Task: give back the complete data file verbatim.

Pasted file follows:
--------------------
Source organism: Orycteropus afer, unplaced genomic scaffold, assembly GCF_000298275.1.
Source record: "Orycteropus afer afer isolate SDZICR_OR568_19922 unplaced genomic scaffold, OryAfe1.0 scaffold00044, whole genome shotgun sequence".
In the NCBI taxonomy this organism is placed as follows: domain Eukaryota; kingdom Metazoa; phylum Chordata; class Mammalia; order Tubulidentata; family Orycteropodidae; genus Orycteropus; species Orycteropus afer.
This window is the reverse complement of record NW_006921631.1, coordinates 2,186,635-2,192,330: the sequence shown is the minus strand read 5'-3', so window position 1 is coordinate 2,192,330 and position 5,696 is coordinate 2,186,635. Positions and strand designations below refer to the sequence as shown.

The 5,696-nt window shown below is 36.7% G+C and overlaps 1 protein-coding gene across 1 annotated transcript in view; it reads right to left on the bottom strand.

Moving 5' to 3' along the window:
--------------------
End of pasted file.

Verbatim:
Source organism: Orycteropus afer, unplaced genomic scaffold, assembly GCF_000298275.1.
Source record: "Orycteropus afer afer isolate SDZICR_OR568_19922 unplaced genomic scaffold, OryAfe1.0 scaffold00044, whole genome shotgun sequence".
In the NCBI taxonomy this organism is placed as follows: domain Eukaryota; kingdom Metazoa; phylum Chordata; class Mammalia; order Tubulidentata; family Orycteropodidae; genus Orycteropus; species Orycteropus afer.
This window is the reverse complement of record NW_006921631.1, coordinates 2,186,635-2,192,330: the sequence shown is the minus strand read 5'-3', so window position 1 is coordinate 2,192,330 and position 5,696 is coordinate 2,186,635. Positions and strand designations below refer to the sequence as shown.

The 5,696-nt window shown below is 36.7% G+C and overlaps 1 protein-coding gene across 1 annotated transcript in view; it reads right to left on the bottom strand.

Moving 5' to 3' along the window: